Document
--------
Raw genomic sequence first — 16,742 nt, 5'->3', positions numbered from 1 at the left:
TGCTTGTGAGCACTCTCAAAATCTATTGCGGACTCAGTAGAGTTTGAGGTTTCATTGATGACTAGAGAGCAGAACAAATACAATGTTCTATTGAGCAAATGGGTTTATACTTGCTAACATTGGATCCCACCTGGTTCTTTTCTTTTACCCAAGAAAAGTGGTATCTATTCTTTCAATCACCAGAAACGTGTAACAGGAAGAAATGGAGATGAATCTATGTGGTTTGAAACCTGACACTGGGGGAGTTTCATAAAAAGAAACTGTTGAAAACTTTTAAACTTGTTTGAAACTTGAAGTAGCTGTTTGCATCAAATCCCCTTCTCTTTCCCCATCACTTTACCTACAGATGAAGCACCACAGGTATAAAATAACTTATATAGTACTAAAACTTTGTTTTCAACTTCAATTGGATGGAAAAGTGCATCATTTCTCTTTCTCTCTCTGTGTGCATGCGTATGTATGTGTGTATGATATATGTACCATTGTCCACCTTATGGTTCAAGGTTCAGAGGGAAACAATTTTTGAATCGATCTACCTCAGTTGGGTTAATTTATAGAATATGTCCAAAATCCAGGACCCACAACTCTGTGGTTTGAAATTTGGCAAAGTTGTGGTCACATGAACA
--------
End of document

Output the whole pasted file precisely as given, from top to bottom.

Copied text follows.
Raw genomic sequence first — 16,742 nt, 5'->3', positions numbered from 1 at the left:
TGCTTGTGAGCACTCTCAAAATCTATTGCGGACTCAGTAGAGTTTGAGGTTTCATTGATGACTAGAGAGCAGAACAAATACAATGTTCTATTGAGCAAATGGGTTTATACTTGCTAACATTGGATCCCACCTGGTTCTTTTCTTTTACCCAAGAAAAGTGGTATCTATTCTTTCAATCACCAGAAACGTGTAACAGGAAGAAATGGAGATGAATCTATGTGGTTTGAAACCTGACACTGGGGGAGTTTCATAAAAAGAAACTGTTGAAAACTTTTAAACTTGTTTGAAACTTGAAGTAGCTGTTTGCATCAAATCCCCTTCTCTTTCCCCATCACTTTACCTACAGATGAAGCACCACAGGTATAAAATAACTTATATAGTACTAAAACTTTGTTTTCAACTTCAATTGGATGGAAAAGTGCATCATTTCTCTTTCTCTCTCTGTGTGCATGCGTATGTATGTGTGTATGATATATGTACCATTGTCCACCTTATGGTTCAAGGTTCAGAGGGAAACAATTTTTGAATCGATCTACCTCAGTTGGGTTAATTTATAGAATATGTCCAAAATCCAGGACCCACAACTCTGTGGTTTGAAATTTGGCAAAGTTGTGGTCACATGAACA